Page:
"Afrique, Afrique, Afrique!" cried Tumi Molekane of Tumi and the Volume, ending an electric hip-hop set at the Africa Day celebrations in Newtown.
“Afrique, Afrique, Afrique!” cried Tumi Molekane of Tumi and the Volume, ending an electric hip-hop set at the Africa Day celebrations in Newtown last Saturday.
In his Anglicised French he could have been shouting “A freak, a freak, a freak!” because the day was characterised by both a celebration of African unity and a playful confusion about what this means.
The concert was hosted by the City of Johannesburg, SABC2 and the French Embassy, among others. Newtown Park had an urban intimacy, cradled as it is by the highway, billboards and the Workers’ Museum.
Throughout the afternoon a thin stream of people braving the winter cold gradually filled the park. The Mail & Guardian spoke to Senegalese musician Baaba Maal, one of the main acts, before the concert.
“For me African cities like Johannesburg, Abijan, Nairobi [and] Dakar are like places where all the tradition, and the people who grow up with traditional culture in their lives, came together without any plan,” said Maal.
“They create a new style of living because they are influenced by the cities, by the oldest people - and it’s kind of a new birth. But the tradition is always inside it; it never goes, it tries to survive and become something quite new.”
The concert, capturing this spirit, ebbed and flowed through short sets of 20 minutes each. Styles ranged across the Sowetan punk of Ree-Burth, the mbaqanga of the Mahotella Queens, the electro-blues of Toya, the kwaito of Professor and Malian folk of Habib Koite, among a half-dozen others. This diversity of regions and generations gave the day an extraordinary eclecticism, although it also created a fragmentary feel.
A particularly moving moment came when the Mahotella Queens, who play regularly in Europe but rarely in South Africa, announced: “This is a very exciting night for us, because at last we are at home. We’ve been waiting to play at home for a long time.” The Queens, whose ages are edging towards the late 60s, performed with a visceral energy that shamed many of the younger artists.
Maal appeared on stage in a golden robe, his flair and eccentricity underpinned by a voice of startling power. It surfaced as gravelly husk, lost in the noise of the crowd, but its ghostly cry slowly inhabited the park.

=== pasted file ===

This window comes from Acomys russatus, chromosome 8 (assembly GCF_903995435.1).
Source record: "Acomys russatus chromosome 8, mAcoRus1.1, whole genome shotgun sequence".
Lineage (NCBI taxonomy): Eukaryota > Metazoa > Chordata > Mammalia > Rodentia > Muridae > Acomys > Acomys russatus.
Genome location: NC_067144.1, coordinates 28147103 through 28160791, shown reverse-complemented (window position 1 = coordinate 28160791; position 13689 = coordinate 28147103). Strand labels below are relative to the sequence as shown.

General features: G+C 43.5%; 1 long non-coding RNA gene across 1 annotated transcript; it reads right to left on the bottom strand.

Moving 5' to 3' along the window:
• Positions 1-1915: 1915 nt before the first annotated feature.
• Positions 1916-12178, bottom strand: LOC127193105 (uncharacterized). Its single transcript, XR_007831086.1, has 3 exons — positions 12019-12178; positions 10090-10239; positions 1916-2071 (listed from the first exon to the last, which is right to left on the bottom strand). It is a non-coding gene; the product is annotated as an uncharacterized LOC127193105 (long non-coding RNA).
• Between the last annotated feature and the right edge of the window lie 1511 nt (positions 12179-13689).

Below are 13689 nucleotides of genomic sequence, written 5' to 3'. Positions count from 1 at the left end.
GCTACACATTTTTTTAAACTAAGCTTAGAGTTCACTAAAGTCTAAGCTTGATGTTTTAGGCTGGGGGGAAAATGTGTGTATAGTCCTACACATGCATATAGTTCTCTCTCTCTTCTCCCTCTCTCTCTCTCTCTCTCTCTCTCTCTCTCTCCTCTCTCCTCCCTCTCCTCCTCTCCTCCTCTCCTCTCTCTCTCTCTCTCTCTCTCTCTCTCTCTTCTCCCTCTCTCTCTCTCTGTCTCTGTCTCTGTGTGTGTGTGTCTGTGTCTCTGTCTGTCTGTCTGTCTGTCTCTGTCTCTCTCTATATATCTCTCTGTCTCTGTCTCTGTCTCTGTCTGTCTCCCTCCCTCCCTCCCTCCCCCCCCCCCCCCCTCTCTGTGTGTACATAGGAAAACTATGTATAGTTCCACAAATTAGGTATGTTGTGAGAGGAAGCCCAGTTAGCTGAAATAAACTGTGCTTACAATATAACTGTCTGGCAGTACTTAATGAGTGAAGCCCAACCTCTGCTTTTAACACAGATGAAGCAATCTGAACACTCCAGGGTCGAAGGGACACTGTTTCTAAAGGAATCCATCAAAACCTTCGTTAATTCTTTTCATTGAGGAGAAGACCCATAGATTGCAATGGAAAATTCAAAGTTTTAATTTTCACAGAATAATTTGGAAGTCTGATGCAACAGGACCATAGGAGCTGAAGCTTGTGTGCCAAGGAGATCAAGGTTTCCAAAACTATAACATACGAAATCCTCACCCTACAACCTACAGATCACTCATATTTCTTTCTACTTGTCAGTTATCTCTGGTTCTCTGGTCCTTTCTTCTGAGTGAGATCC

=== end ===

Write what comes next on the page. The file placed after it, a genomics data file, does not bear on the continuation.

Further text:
As the winter breeze flamed the cinders of the fires, a reverent hush passed over the audience. Maal’s father was a fisherman and Islamic muezzin, his mother a songstress, and his songs have the qualities of water and prayer.
“My father always told me, even at the time he agreed for me to be a musician, that everything you achieve and every material thing you get should be lying down on a spirituality, a belief of the beauty of life, the beauty of being together, the beauty of passing through the problems of life together,” he said. Joined by Pops Mohamed and Nigerian saxophonist Olufemi, Maal’s set offered one of the few collaborative efforts of the concert—a space for which the artists were calling increasingly.
A United Nations Development Programme youth emissary, Maal also emphasised the value of education and celebrated the strength of women in African politics.
In stark contrast to Maal’s spiritual diplomacy, the concert finished with kwaito star Professor and his crew, dressed in military-style outfits and dancing to fast incendiary beats. They raised the crowd to rapture with their hit Lento. The performance was elevating, although with a turbulent undercurrent. The distance between Maal and Professor, moving the audience in such radically different ways, demonstrated the possibilities of African music.
While the reverie continued, a Somali-owned shop was burned to the ground in Ramaphosa on the outskirts of Johannesburg. It was a dark warning of xenophobic violence emerging again in South Africa and a counterpoint to the celebration.
I asked Tumi Molekane whether Africa Day still had any meaning. His reply had an unsettling prescience: “Especially in a country with a history of insularity like ours, it’s important for [Africa Day] to be a social programme to say we are part of the continent and not only do we share our barbershops, our homes, our hospitals with other brothers from the continent, it’s also in the art, it’s also in the inspiration and in some of the philosophies.”
It seemed that the concert—with its contradictory voices, outbursts of energy and aggression and moments of quiet beauty—said something poignant about the African unity the day was celebrating.